Most homebuyers don't understand habitability warranty disclaimers.
Roger Price in discussing the implied warranty of habitability provides a cogent review of the cases (The Implied Warranty of Habitability: A Critical Review, February 2010 IBJ). He discusses contracts prepared by builders that contain "disclaimers" whereby the purchaser waives the Implied Warranty of Habitability. He suggests that a disclaimer will be held to be valid only if it is as clear and conspicuous as possible.
He is unhappy with the common law evolution of this doctrine, which he traces to the mid-19th century in England. He is upset because the Illinois judiciary "has altered more than the allocation of risks among sellers and buyers of housing, all without legislative hearing, much less evaluation or express approval." He concludes that it is time for a legislative response. "The evolution of common law by judicial decree has a long and often honorable history. But in a system of representative democracy, at some point legislators ought to ratify or reject judicial legislation."
He may be sorry if his wish is granted. The legislature in addressing the issue of implied warranty of habitability may decide that a disclaimer should not release the builder who has sold a defective structure.
Most disclaimer paragraphs contain language that is archaic, legalistic, and unintelligible. The Illinois Appellate Court has found most disclaimer provisions to be invalid. One of the few times that a disclaimer provision was held valid was in Breckenridge v Cambridge Homes Inc, 246 Ill App 3d 810, 813, 616 NE2d 615, 616 (2d D 1993). It read as follows:
15. LIMITED WARRANTY: * * * NO WARRANTY, GUARANTEE, OR UNDER-TAKING WHETHER EXPRESS OR IMPLIED, WITH RESPECT TO THE HOUSE AND CONSTRUCTION THEREOF, EXCEPT AS EXPRESSLY SET FORTH IN THIS AGREEMENT OR IN THE HOW WARRANTY, SHALL BIND OR OBLIGATE THE SELLER. ALL OTHER WARRANTIES, GUARANTEES AND UNDERTAKINGS ARE HEREBY EXPRESSLY DISCLAIMED.
Specifically, but without limiting the generality of the fore-going, SELLER HEREBY EXPRESSLY DISCLAIMS THE IMPLIED WARRANTY OF HABITABILITY CREATED BY THE ILLINOIS CASE OF PETERSEN v. HUBSCHMAN CONSTRUCTION COMPANY, INC, AND ANY OTHER STATUTORY OR COMMON LAW IMPLIED WARRANTY OF HABITABILITY. THE CONSEQUENCE OF SUCH DISCLAIMER BY SELLER IS THAT SELLER'S SOLE AND EXCLUSIVE WARRANTY GIVEN TO PURCHASER IN CONNECTION WITH THIS AGREEMENT IS THE HOW WARRANTY. PURCHASER'S INITIALS ADJACENT TO THIS PARAGRAPH ARE INTENDED AS AND SHALL BE EVIDENCE OF PURCHASER'S ACKNOWLEDGEMENT OF SELLER'S DISCLAIMER OF SUCH IMPLIED WARRANTY OF HABITABILITY AND OF PURCHASER'S ACCEPTANCE OF THE HOW WARRANTY AS THE SOLE AND EXCLUSIVE WARRANTY OFFERED BY SELLER IN CONNECTION WITH THE SALE OF THE HOUSE.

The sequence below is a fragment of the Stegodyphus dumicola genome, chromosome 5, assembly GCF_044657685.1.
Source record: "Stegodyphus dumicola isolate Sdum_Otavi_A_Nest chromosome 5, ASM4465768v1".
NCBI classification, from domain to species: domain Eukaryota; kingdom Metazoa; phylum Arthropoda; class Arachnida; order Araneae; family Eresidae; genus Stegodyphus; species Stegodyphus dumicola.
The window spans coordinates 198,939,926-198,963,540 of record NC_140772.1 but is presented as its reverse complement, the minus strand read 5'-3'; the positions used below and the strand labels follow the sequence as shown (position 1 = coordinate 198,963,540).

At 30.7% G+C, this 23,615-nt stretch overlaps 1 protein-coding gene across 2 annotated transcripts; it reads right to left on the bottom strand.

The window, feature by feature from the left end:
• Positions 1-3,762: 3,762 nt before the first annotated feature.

The average buyer who signs a contract containing such a disclaimer does not understand that he is giving up his right to sue a builder for latent defects of a substantial nature.
The typical buyer does not read all of the language of a form contract. The buyer's concerns are filling in the amount of the purchase price, the mortgage contingency provision, and the date of possession and listing the upgrades, if any. Even if she reads the disclaimer provision, she probably does not understand that the implied warranty of habitability simply means that purchasers of residential real estate in Illinois have an implied warranty from the builder/developer that the house is well constructed. If she signs a contract containing a waiver similar to the Breckenridge limited warranty set forth above, it is highly likely that she does not understand that she will not have the right to hold the builder responsible for collapsing foundations, sinking interior floors, substantial water leaks through masonry walls, major roof problems, and other substantial defects.
If the legislature considers this issue, they should simply recognize that a purchaser of residential housing cannot waive his right to sue for breach of implied warranty of habitability. The builder of homes should build a home in a good and workmanlike manner. If latent substantial defects manifest themselves within 10 years of the sale of the house, the builder should remain responsible for his substandard work.
Chester A. Lizak